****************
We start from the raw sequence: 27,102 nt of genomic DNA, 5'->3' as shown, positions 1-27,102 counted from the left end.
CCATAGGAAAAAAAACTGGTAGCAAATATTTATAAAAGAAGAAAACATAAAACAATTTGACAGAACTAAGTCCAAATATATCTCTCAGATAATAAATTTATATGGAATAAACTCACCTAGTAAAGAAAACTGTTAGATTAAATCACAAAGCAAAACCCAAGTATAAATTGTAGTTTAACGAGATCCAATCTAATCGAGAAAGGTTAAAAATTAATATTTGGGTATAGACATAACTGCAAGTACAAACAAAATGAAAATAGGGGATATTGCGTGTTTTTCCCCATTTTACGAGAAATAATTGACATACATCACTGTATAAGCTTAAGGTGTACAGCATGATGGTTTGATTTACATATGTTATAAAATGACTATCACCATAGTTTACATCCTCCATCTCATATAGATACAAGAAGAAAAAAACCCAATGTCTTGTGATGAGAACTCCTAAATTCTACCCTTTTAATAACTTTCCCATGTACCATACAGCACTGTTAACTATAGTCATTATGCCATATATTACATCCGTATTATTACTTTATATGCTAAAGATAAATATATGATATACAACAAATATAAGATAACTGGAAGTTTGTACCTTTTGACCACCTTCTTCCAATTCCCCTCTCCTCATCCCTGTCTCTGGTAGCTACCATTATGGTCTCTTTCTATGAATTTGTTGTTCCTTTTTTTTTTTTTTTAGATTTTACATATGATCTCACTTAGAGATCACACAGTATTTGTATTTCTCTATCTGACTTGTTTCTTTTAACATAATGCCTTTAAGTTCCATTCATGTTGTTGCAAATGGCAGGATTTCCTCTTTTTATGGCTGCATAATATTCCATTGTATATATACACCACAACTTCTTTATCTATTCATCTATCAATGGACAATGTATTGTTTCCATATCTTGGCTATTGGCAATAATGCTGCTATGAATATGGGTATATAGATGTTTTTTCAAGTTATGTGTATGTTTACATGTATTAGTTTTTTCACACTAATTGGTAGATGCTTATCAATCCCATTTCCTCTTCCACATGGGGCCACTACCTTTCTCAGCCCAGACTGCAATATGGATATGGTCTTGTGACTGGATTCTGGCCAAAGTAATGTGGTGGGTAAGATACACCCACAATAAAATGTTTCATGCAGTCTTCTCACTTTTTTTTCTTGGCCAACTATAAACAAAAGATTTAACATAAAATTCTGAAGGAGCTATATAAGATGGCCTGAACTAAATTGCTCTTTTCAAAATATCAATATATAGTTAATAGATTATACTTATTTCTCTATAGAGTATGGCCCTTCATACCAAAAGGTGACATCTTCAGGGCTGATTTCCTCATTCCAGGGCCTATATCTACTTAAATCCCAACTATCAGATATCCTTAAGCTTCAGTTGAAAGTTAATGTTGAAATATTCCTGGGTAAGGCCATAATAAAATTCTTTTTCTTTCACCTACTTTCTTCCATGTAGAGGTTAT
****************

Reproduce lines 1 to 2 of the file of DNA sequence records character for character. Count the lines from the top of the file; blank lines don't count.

We start from the raw sequence: 27,102 nt of genomic DNA, 5'->3' as shown, positions 1-27,102 counted from the left end.
CCATAGGAAAAAAAACTGGTAGCAAATATTTATAAAAGAAGAAAACATAAAACAATTTGACAGAACTAAGTCCAAATATATCTCTCAGATAATAAATTTATATGGAATAAACTCACCTAGTAAAGAAAACTGTTAGATTAAATCACAAAGCAAAACCCAAGTATAAATTGTAGTTTAACGAGATCCAATCTAATCGAGAAAGGTTAAAAATTAATATTTGGGTATAGACATAACTGCAAGTACAAACAAAATGAAAATAGGGGATATTGCGTGTTTTTCCCCATTTTACGAGAAATAATTGACATACATCACTGTATAAGCTTAAGGTGTACAGCATGATGGTTTGATTTACATATGTTATAAAATGACTATCACCATAGTTTACATCCTCCATCTCATATAGATACAAGAAGAAAAAAACCCAATGTCTTGTGATGAGAACTCCTAAATTCTACCCTTTTAATAACTTTCCCATGTACCATACAGCACTGTTAACTATAGTCATTATGCCATATATTACATCCGTATTATTACTTTATATGCTAAAGATAAATATATGATATACAACAAATATAAGATAACTGGAAGTTTGTACCTTTTGACCACCTTCTTCCAATTCCCCTCTCCTCATCCCTGTCTCTGGTAGCTACCATTATGGTCTCTTTCTATGAATTTGTTGTTCCTTTTTTTTTTTTTTTAGATTTTACATATGATCTCACTTAGAGATCACACAGTATTTGTATTTCTCTATCTGACTTGTTTCTTTTAACATAATGCCTTTAAGTTCCATTCATGTTGTTGCAAATGGCAGGATTTCCTCTTTTTATGGCTGCATAATATTCCATTGTATATATACACCACAACTTCTTTATCTATTCATCTATCAATGGACAATGTATTGTTTCCATATCTTGGCTATTGGCAATAATGCTGCTATGAATATGGGTATATAGATGTTTTTTCAAGTTATGTGTATGTTTACATGTATTAGTTTTTTCACACTAATTGGTAGATGCTTATCAATCCCATTTCCTCTTCCACATGGGGCCACTACCTTTCTCAGCCCAGACTGCAATATGGATATGGTCTTGTGACTGGATTCTGGCCAAAGTAATGTGGTGGGTAAGATACACCCACAATAAAATGTTTCATGCAGTCTTCTCACTTTTTTTTCTTGGCCAACTATAAACAAAAGATTTAACATAAAATTCTGAAGGAGCTATATAAGATGGCCTGAACTAAATTGCTCTTTTCAAAATATCAATATATAGTTAATAGATTATACTTATTTCTCTATAGAGTATGGCCCTTCATACCAAAAGGTGACATCTTCAGGGCTGATTTCCTCATTCCAGGGCCTATATCTACTTAAATCCCAACTATCAGATATCCTTAAGCTTCAGTTGAAAGTTAATGTTGAAATATTCCTGGGTAAGGCCATAATAAAATTCTTTTTCTTTCACCTACTTTCTTCCATGTAGAGGTTAT